The United States is working on new guidelines that may restrict some international students, including those from Nigeria, to courses limited to only a two-year period.
The new proposal is the latest of numerous policies introduced by President Donald Trump administration targeting migrants in the US.
The new guidelines from the Department of Homeland Security (DHS) are looking at barring students from some countries from pursuing a four-year course in the US.
The DHS in the new measures published in the US federal register proposed a “maximum admission period of up to 2 years for certain students.”
Countries targeted in the new policy are those on the US “State sponsor of terrorism list” and students from countries that visitors have overstay rate of more than 10 per cent.
The DHS Overstay Report 2019 puts Nigeria’s in-country overstay rate at 11.12 per cent; most African countries are also above the 10 per cent maximum rate.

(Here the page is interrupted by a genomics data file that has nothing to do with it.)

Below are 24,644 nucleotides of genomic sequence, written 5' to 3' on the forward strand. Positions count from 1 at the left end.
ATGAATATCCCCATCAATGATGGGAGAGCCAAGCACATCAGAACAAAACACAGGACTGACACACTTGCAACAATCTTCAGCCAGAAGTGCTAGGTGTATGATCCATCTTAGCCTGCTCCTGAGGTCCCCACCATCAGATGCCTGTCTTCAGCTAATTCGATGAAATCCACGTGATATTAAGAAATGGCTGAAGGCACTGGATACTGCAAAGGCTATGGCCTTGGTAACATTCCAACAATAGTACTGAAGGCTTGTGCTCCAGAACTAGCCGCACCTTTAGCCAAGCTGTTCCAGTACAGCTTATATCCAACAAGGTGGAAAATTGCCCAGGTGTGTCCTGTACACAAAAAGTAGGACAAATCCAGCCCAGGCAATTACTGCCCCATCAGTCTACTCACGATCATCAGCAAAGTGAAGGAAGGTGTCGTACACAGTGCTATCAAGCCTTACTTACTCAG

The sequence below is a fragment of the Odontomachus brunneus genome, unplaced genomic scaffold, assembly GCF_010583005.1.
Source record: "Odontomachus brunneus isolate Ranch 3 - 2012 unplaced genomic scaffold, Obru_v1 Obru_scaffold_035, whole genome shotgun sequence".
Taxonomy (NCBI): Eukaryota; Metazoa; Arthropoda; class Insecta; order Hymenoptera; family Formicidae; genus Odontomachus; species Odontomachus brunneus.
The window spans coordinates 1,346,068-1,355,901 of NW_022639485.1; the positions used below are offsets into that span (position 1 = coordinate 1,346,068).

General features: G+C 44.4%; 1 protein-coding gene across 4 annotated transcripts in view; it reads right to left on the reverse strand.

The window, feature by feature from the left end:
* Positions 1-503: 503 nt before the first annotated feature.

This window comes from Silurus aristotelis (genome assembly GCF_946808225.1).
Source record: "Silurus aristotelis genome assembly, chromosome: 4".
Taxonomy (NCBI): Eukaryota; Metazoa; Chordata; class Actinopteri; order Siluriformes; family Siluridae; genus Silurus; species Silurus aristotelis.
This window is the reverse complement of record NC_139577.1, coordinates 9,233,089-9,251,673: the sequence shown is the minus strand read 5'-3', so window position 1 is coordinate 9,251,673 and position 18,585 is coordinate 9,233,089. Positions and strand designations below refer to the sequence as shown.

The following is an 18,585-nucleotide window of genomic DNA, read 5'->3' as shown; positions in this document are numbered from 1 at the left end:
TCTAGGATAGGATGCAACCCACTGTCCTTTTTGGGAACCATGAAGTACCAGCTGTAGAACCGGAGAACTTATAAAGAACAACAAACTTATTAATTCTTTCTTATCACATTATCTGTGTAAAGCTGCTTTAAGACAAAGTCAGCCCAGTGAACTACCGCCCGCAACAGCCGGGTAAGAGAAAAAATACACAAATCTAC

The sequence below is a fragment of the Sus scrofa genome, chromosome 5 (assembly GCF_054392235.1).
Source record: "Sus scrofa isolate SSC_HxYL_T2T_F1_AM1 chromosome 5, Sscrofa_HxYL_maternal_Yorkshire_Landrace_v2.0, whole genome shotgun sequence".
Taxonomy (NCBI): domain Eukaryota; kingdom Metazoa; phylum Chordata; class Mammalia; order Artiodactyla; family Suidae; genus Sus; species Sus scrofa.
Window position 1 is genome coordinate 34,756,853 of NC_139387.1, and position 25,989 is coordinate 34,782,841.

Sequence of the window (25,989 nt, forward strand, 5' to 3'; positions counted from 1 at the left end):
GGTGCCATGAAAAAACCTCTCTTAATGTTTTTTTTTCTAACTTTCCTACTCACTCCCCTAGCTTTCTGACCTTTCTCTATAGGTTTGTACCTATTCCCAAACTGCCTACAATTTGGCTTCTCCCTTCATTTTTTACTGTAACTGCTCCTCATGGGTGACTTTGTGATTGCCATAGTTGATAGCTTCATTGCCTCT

The DHS said the two-year limit is based on factors that it identified as “involving national security and public safety concerns.”
It said, “A key goal of shifting aliens in F status from D/S to admission for a fixed time period is to provide pre-defined time periods for immigration officers to evaluate whether a non-immigrant has maintained his or her status.
“If an immigration officer finds that an alien violated his or her status prior to or during the course of an EOS adjudication and denies the EOS request, the alien generally would begin accruing unlawful presence the day after issuance of the denial.”
The DHS added that the proposed rule seeks to reduce instances in which F, J, and I nonimmigrants — mostly students and exchange visitors — “unlawfully remain in the United States after their programme or practical training ends.
“Under this proposed rule, aliens who remain in the United States beyond a fixed time period generally would begin accruing unlawful presence,” it said.
“Depending on the extent of unlawful presence accrual, an alien may become inadmissible upon departing the United States and will be ineligible for benefits for which admissibility is required, such as adjustment of status to that of a lawful permanent resident.”